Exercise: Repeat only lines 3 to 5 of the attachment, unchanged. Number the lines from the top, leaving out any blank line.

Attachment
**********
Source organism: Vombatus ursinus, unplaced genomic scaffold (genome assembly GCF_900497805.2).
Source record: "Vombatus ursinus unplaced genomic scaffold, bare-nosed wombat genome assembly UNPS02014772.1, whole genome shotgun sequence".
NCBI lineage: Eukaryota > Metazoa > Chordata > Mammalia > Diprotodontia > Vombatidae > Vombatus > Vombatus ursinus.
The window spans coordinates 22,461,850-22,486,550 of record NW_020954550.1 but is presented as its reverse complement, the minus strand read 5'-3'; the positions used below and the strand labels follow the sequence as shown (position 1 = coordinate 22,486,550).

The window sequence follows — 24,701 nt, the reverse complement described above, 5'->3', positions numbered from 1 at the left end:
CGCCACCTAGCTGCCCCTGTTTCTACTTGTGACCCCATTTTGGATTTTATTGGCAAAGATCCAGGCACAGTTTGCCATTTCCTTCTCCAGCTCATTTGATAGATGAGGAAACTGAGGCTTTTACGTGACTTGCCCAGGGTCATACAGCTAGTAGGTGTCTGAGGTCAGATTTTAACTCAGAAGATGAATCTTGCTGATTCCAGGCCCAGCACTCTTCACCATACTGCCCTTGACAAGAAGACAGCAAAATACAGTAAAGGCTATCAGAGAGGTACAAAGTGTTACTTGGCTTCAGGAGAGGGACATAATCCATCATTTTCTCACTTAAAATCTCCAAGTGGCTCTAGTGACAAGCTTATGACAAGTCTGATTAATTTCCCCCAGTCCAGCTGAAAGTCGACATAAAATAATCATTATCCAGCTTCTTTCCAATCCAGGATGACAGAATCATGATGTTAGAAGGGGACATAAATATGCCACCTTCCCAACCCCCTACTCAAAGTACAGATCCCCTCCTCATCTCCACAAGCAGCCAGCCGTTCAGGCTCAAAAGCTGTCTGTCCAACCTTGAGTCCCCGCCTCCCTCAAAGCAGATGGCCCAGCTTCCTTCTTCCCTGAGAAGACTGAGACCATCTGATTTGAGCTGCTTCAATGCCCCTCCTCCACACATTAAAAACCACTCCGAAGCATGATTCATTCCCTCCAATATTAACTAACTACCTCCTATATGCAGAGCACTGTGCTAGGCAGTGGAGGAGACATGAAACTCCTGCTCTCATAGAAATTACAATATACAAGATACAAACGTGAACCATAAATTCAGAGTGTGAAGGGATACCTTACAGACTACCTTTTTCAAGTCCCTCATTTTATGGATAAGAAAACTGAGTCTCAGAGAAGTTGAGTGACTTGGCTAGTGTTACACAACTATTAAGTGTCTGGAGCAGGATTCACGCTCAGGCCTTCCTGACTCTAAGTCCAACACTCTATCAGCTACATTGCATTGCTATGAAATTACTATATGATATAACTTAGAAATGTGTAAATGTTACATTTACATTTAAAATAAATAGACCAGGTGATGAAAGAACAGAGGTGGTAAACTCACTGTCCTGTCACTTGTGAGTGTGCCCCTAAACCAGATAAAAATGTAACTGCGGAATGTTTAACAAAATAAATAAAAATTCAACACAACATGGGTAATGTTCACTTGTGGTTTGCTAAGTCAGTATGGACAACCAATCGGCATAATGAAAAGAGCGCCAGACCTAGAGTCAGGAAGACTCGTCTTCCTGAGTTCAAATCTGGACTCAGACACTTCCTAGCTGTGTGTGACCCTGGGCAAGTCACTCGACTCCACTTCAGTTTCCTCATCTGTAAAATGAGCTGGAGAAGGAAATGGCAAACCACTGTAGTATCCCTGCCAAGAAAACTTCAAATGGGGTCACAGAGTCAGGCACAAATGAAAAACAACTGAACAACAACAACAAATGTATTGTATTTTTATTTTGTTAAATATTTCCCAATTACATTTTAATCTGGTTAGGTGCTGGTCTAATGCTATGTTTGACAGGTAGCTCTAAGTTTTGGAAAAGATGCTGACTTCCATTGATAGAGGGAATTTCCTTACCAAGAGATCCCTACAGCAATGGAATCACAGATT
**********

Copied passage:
NCBI lineage: Eukaryota > Metazoa > Chordata > Mammalia > Diprotodontia > Vombatidae > Vombatus > Vombatus ursinus.
The window spans coordinates 22,461,850-22,486,550 of record NW_020954550.1 but is presented as its reverse complement, the minus strand read 5'-3'; the positions used below and the strand labels follow the sequence as shown (position 1 = coordinate 22,486,550).

The window sequence follows — 24,701 nt, the reverse complement described above, 5'->3', positions numbered from 1 at the left end: